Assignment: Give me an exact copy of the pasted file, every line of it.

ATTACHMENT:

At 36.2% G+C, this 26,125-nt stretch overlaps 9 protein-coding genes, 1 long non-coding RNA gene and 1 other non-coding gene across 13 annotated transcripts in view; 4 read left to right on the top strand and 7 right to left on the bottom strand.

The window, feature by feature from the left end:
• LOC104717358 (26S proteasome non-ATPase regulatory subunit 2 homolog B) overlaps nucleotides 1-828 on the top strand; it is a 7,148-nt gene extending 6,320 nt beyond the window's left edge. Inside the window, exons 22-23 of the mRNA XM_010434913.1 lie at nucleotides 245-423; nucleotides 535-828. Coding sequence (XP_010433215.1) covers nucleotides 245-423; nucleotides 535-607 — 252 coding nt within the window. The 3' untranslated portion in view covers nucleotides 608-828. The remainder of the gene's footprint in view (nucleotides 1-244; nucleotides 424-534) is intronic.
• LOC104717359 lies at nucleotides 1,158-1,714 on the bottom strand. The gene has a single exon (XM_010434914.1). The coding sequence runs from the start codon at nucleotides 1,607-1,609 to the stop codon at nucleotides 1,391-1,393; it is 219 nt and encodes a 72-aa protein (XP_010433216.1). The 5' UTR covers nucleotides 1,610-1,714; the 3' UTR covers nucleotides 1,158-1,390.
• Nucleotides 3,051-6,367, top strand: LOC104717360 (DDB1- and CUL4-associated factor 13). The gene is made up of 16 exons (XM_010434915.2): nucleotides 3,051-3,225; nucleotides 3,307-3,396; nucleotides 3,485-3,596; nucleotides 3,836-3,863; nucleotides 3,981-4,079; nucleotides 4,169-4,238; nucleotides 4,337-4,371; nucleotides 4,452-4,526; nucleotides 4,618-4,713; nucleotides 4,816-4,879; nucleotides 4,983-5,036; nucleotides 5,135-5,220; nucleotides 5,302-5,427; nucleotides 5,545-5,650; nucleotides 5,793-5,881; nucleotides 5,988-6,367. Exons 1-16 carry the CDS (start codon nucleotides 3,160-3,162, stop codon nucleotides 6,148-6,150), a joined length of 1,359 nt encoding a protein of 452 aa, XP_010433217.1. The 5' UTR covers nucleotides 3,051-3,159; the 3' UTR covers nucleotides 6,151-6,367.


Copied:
At 36.2% G+C, this 26,125-nt stretch overlaps 9 protein-coding genes, 1 long non-coding RNA gene and 1 other non-coding gene across 13 annotated transcripts in view; 4 read left to right on the top strand and 7 right to left on the bottom strand.

The window, feature by feature from the left end:
• LOC104717358 (26S proteasome non-ATPase regulatory subunit 2 homolog B) overlaps nucleotides 1-828 on the top strand; it is a 7,148-nt gene extending 6,320 nt beyond the window's left edge. Inside the window, exons 22-23 of the mRNA XM_010434913.1 lie at nucleotides 245-423; nucleotides 535-828. Coding sequence (XP_010433215.1) covers nucleotides 245-423; nucleotides 535-607 — 252 coding nt within the window. The 3' untranslated portion in view covers nucleotides 608-828. The remainder of the gene's footprint in view (nucleotides 1-244; nucleotides 424-534) is intronic.
• LOC104717359 lies at nucleotides 1,158-1,714 on the bottom strand. The gene has a single exon (XM_010434914.1). The coding sequence runs from the start codon at nucleotides 1,607-1,609 to the stop codon at nucleotides 1,391-1,393; it is 219 nt and encodes a 72-aa protein (XP_010433216.1). The 5' UTR covers nucleotides 1,610-1,714; the 3' UTR covers nucleotides 1,158-1,390.
• Nucleotides 3,051-6,367, top strand: LOC104717360 (DDB1- and CUL4-associated factor 13). The gene is made up of 16 exons (XM_010434915.2): nucleotides 3,051-3,225; nucleotides 3,307-3,396; nucleotides 3,485-3,596; nucleotides 3,836-3,863; nucleotides 3,981-4,079; nucleotides 4,169-4,238; nucleotides 4,337-4,371; nucleotides 4,452-4,526; nucleotides 4,618-4,713; nucleotides 4,816-4,879; nucleotides 4,983-5,036; nucleotides 5,135-5,220; nucleotides 5,302-5,427; nucleotides 5,545-5,650; nucleotides 5,793-5,881; nucleotides 5,988-6,367. Exons 1-16 carry the CDS (start codon nucleotides 3,160-3,162, stop codon nucleotides 6,148-6,150), a joined length of 1,359 nt encoding a protein of 452 aa, XP_010433217.1. The 5' UTR covers nucleotides 3,051-3,159; the 3' UTR covers nucleotides 6,151-6,367.